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Interleukin-2 (IL2)

Interleukin-2 (IL-2) was the first of the immunologic cytokines to be discovered and characterized and it remains the most therapeutically useful of the interleukins so far discovered. While about a dozen interleukins are now recognized, several of these do not appear to be directly involved with immunity. IL-2, on the other hand, is crucial for the generation of an effective immune response. After an antigen binds receptors on an individual T-cell , the antigen stimulates the T-cell to secrete IL-2 and to make IL-2 receptors. IL-2 has been found to be produced mainly by the T helper cell . Within 24-48 hours of activation, T helper cells begin to synthesize and secrete IL-2 and to express high affinity membrane receptors for IL-2. The IL-2 receptor acts as an on-off switch. It has two sites - the first site readily binds IL-2, while the second site attaches more slowly to the IL-2 molecule. It is the interaction at the second site that activates the T-cell, causing it to undergo complex changes in morphology, metabolism, expression of surface receptors and the production of cytokines. The activated T-cell starts to synthesize DNA and divides, producing two T-cells that can now be activated by antigen. This proliferation continues until there is a clone of identical T-cells, each capable of binding antigen. Thus, activated T-cells that produce IL-2 can :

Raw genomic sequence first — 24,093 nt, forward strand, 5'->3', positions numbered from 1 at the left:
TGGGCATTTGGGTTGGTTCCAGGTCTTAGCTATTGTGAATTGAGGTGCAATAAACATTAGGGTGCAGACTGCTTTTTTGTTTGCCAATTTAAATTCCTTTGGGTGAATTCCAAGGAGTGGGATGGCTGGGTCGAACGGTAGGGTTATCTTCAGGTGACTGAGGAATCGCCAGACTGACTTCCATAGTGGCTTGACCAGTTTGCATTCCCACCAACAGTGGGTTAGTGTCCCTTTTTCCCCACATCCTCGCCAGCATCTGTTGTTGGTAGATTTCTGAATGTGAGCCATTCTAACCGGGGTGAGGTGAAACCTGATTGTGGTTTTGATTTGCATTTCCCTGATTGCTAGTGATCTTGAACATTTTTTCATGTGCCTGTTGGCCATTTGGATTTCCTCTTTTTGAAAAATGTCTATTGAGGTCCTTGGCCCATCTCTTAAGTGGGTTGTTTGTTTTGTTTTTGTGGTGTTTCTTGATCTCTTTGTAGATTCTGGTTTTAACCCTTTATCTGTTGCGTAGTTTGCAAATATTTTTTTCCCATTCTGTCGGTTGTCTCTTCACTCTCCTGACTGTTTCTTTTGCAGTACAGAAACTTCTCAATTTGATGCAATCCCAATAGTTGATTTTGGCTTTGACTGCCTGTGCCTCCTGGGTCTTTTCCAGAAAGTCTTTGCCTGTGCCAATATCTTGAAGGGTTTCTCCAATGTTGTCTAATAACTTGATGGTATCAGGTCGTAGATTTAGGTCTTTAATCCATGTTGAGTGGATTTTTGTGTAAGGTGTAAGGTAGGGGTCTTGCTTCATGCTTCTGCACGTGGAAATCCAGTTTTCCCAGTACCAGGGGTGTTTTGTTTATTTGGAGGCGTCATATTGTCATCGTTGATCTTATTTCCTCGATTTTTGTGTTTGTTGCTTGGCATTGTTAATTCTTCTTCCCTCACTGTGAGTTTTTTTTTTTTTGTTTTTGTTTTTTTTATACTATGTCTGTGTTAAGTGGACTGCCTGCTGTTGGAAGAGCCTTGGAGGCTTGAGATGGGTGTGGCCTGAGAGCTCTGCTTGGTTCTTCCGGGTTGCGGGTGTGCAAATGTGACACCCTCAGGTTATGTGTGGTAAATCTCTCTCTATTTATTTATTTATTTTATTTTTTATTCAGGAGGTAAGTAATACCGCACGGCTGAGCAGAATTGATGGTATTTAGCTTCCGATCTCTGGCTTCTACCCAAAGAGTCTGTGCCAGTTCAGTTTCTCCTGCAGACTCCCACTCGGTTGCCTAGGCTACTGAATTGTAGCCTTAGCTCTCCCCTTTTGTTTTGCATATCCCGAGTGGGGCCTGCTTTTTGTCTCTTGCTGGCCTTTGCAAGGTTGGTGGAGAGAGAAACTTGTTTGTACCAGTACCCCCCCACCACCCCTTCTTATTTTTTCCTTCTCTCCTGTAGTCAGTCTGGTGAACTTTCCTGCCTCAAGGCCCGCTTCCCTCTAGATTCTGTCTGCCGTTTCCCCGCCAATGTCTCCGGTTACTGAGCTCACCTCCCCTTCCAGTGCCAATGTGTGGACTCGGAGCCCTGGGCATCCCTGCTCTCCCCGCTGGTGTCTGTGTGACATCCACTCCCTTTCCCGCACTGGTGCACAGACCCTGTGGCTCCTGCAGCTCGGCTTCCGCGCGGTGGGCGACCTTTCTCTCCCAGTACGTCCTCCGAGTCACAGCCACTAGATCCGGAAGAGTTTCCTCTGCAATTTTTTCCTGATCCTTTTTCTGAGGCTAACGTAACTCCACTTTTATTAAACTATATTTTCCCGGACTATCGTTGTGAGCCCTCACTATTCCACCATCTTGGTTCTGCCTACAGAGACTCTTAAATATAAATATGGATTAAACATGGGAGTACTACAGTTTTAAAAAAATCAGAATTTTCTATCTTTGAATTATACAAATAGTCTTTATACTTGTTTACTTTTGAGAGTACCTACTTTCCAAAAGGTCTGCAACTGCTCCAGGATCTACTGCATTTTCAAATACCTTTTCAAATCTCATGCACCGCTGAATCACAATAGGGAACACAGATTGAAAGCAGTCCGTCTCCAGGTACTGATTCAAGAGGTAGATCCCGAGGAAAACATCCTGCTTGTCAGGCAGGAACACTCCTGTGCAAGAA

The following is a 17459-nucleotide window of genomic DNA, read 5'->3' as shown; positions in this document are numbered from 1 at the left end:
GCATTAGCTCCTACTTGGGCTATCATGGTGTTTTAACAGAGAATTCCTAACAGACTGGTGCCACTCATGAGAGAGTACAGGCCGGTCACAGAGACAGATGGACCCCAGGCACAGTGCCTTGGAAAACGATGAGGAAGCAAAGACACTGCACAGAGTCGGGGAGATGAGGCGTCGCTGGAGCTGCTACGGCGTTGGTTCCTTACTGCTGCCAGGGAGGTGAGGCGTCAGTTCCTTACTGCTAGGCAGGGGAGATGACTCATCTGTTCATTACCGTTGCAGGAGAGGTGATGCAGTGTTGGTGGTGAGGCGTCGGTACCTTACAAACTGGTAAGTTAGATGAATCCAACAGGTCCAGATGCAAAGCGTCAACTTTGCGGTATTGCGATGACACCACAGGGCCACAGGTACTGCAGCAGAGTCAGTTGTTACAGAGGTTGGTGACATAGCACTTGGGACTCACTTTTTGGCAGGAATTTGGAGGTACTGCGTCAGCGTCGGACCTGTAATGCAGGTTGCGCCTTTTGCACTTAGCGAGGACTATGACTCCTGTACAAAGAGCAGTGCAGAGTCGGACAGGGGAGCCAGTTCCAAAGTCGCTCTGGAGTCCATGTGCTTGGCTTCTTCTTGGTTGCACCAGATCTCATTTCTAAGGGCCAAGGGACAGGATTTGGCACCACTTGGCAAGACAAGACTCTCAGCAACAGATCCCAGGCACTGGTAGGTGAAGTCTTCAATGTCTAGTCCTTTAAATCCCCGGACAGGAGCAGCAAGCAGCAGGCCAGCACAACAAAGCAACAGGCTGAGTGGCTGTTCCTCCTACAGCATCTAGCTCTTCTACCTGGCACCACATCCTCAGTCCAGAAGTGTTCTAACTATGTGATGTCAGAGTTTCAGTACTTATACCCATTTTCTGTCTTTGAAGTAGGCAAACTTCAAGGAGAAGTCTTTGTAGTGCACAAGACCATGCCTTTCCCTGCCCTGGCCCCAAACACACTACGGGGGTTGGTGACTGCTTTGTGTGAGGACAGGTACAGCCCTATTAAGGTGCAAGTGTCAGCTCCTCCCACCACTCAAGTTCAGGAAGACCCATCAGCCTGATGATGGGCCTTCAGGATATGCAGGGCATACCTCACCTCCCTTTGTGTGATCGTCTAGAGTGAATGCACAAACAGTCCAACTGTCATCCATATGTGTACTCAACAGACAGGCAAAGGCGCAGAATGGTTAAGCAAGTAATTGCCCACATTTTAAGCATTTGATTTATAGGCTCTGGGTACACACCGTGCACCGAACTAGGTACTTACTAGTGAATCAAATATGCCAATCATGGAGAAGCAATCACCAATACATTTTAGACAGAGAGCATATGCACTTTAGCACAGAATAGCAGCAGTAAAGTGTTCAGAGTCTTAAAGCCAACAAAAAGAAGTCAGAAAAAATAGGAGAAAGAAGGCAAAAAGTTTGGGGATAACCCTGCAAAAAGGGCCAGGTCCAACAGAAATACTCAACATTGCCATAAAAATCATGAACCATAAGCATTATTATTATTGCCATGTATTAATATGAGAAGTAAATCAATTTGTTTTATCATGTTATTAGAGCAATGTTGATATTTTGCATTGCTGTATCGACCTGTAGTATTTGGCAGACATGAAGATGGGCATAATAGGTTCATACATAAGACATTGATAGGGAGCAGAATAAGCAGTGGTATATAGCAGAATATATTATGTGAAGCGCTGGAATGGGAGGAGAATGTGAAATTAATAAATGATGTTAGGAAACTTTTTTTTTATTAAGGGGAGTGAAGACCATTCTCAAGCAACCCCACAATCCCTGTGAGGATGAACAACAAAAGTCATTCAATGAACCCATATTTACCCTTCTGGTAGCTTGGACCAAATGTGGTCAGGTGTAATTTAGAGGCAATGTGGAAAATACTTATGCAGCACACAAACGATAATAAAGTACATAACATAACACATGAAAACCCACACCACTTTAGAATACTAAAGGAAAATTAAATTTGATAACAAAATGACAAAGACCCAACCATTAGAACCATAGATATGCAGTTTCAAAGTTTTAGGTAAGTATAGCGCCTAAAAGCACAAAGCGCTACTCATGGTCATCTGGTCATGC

1. Promote their own clonal expansion
  2. Promote the proliferation of other T-cells that are activated by the same or related specific antigen but cannot produce IL-2 (i.e. CD8+ cells).
  3. Promote the expansion of previously stimulated cells that express low levels of high-affinity IL-2R (i.e. memory T-cells)
  4. Do not influence unstimulated T-cells because those T-cells do not express a high affinity IL-2 receptor .



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